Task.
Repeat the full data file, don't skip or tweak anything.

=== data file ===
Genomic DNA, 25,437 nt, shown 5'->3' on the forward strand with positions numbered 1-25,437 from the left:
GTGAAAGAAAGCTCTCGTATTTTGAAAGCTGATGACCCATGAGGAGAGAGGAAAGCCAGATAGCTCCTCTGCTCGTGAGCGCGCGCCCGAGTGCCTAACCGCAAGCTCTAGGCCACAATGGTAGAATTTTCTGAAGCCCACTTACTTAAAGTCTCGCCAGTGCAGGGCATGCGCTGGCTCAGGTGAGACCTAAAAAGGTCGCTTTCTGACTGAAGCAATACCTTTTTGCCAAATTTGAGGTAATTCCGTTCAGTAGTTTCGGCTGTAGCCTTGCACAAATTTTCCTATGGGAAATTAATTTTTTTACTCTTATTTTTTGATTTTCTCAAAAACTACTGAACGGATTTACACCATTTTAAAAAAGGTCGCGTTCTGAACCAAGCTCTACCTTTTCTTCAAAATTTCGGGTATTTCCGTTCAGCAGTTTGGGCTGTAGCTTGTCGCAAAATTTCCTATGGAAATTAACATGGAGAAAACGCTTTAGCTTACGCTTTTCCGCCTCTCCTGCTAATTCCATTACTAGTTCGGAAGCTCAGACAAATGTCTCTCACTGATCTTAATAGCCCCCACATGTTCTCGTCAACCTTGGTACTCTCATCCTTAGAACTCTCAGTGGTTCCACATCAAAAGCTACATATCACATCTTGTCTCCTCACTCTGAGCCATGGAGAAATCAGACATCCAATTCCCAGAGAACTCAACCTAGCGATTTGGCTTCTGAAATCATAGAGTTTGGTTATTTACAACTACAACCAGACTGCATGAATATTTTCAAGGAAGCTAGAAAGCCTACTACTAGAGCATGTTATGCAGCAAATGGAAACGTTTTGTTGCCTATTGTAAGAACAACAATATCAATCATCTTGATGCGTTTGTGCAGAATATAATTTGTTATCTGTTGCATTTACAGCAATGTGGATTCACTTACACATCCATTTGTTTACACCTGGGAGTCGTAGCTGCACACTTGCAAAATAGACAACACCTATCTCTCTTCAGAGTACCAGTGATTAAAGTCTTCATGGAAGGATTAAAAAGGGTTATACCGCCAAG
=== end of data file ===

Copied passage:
Genomic DNA, 25,437 nt, shown 5'->3' on the forward strand with positions numbered 1-25,437 from the left:
GTGAAAGAAAGCTCTCGTATTTTGAAAGCTGATGACCCATGAGGAGAGAGGAAAGCCAGATAGCTCCTCTGCTCGTGAGCGCGCGCCCGAGTGCCTAACCGCAAGCTCTAGGCCACAATGGTAGAATTTTCTGAAGCCCACTTACTTAAAGTCTCGCCAGTGCAGGGCATGCGCTGGCTCAGGTGAGACCTAAAAAGGTCGCTTTCTGACTGAAGCAATACCTTTTTGCCAAATTTGAGGTAATTCCGTTCAGTAGTTTCGGCTGTAGCCTTGCACAAATTTTCCTATGGGAAATTAATTTTTTTACTCTTATTTTTTGATTTTCTCAAAAACTACTGAACGGATTTACACCATTTTAAAAAAGGTCGCGTTCTGAACCAAGCTCTACCTTTTCTTCAAAATTTCGGGTATTTCCGTTCAGCAGTTTGGGCTGTAGCTTGTCGCAAAATTTCCTATGGAAATTAACATGGAGAAAACGCTTTAGCTTACGCTTTTCCGCCTCTCCTGCTAATTCCATTACTAGTTCGGAAGCTCAGACAAATGTCTCTCACTGATCTTAATAGCCCCCACATGTTCTCGTCAACCTTGGTACTCTCATCCTTAGAACTCTCAGTGGTTCCACATCAAAAGCTACATATCACATCTTGTCTCCTCACTCTGAGCCATGGAGAAATCAGACATCCAATTCCCAGAGAACTCAACCTAGCGATTTGGCTTCTGAAATCATAGAGTTTGGTTATTTACAACTACAACCAGACTGCATGAATATTTTCAAGGAAGCTAGAAAGCCTACTACTAGAGCATGTTATGCAGCAAATGGAAACGTTTTGTTGCCTATTGTAAGAACAACAATATCAATCATCTTGATGCGTTTGTGCAGAATATAATTTGTTATCTGTTGCATTTACAGCAATGTGGATTCACTTACACATCCATTTGTTTACACCTGGGAGTCGTAGCTGCACACTTGCAAAATAGACAACACCTATCTCTCTTCAGAGTACCAGTGATTAAAGTCTTCATGGAAGGATTAAAAAGGGTTATACCGCCAAG